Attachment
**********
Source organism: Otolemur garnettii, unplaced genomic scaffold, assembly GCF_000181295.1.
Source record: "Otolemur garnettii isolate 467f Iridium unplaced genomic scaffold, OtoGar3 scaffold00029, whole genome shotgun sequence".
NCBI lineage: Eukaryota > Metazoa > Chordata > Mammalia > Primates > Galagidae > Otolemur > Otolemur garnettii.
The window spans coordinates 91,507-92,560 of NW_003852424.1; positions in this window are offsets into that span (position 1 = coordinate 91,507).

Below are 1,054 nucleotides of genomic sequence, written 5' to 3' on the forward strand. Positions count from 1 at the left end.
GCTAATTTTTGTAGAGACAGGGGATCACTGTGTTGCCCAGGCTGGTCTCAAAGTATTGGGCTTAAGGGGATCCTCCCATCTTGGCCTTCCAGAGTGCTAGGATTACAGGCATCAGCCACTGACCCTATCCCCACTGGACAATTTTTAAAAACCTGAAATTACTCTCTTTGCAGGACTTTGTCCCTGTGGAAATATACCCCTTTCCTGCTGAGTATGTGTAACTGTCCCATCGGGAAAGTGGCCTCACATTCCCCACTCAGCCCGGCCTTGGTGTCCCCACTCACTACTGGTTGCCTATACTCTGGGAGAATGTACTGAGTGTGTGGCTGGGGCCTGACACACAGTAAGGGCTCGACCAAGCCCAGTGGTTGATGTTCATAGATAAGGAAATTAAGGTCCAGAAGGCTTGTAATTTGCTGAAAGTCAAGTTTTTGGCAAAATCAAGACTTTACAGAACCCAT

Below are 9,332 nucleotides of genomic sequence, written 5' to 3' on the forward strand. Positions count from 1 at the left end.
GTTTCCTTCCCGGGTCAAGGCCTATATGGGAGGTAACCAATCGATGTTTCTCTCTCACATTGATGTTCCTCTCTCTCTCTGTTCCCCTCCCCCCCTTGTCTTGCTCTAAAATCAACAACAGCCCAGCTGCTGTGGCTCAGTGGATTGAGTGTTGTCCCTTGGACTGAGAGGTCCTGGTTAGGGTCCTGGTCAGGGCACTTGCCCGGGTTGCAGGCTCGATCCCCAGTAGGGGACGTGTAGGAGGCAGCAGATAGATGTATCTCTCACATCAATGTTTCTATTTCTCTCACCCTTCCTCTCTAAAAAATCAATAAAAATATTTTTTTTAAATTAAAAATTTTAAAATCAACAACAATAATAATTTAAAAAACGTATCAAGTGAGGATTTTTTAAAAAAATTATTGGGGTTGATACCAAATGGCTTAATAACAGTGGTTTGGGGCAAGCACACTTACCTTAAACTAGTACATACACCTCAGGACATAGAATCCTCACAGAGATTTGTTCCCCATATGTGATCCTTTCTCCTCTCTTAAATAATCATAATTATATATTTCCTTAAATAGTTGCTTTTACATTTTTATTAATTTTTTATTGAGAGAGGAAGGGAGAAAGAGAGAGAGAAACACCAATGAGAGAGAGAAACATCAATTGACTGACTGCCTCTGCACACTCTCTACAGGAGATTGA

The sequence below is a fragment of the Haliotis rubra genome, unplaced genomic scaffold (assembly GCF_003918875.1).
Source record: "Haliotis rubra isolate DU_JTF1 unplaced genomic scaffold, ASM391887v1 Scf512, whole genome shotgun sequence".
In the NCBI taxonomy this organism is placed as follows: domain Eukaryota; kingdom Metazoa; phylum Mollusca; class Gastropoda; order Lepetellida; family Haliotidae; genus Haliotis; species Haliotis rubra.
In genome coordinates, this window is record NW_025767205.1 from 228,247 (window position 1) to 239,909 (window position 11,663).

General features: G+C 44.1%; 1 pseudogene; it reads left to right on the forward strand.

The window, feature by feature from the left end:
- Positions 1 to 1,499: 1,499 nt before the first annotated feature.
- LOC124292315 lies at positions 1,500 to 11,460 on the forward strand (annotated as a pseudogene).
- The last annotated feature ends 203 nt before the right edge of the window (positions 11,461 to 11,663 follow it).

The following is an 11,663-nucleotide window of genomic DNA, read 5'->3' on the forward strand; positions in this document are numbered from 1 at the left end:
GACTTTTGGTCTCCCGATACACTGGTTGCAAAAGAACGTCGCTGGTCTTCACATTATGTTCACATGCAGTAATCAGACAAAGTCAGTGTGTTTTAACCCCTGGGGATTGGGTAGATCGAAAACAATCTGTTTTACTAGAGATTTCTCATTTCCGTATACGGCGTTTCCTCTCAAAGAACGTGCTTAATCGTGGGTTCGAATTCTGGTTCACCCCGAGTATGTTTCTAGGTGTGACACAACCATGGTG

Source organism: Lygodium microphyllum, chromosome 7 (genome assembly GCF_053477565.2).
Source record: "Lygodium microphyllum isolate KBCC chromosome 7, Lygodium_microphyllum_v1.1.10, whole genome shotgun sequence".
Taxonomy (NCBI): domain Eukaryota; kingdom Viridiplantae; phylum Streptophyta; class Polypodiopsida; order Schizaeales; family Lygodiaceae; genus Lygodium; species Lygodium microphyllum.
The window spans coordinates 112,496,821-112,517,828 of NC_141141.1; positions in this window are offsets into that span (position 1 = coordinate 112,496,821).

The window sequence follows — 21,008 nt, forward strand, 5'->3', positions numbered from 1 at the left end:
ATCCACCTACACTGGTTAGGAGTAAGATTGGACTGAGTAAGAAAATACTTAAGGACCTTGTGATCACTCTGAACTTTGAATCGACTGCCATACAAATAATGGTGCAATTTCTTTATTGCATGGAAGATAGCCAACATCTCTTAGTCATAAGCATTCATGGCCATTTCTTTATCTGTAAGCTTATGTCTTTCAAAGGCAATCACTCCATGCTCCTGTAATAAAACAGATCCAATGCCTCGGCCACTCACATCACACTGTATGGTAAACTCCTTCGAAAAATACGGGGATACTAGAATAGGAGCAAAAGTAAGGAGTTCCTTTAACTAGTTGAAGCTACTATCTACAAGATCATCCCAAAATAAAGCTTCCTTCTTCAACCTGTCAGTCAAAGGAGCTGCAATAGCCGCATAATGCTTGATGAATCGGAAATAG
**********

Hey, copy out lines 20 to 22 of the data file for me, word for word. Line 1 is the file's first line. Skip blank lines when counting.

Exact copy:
Source organism: Lygodium microphyllum, chromosome 7 (genome assembly GCF_053477565.2).
Source record: "Lygodium microphyllum isolate KBCC chromosome 7, Lygodium_microphyllum_v1.1.10, whole genome shotgun sequence".
Taxonomy (NCBI): domain Eukaryota; kingdom Viridiplantae; phylum Streptophyta; class Polypodiopsida; order Schizaeales; family Lygodiaceae; genus Lygodium; species Lygodium microphyllum.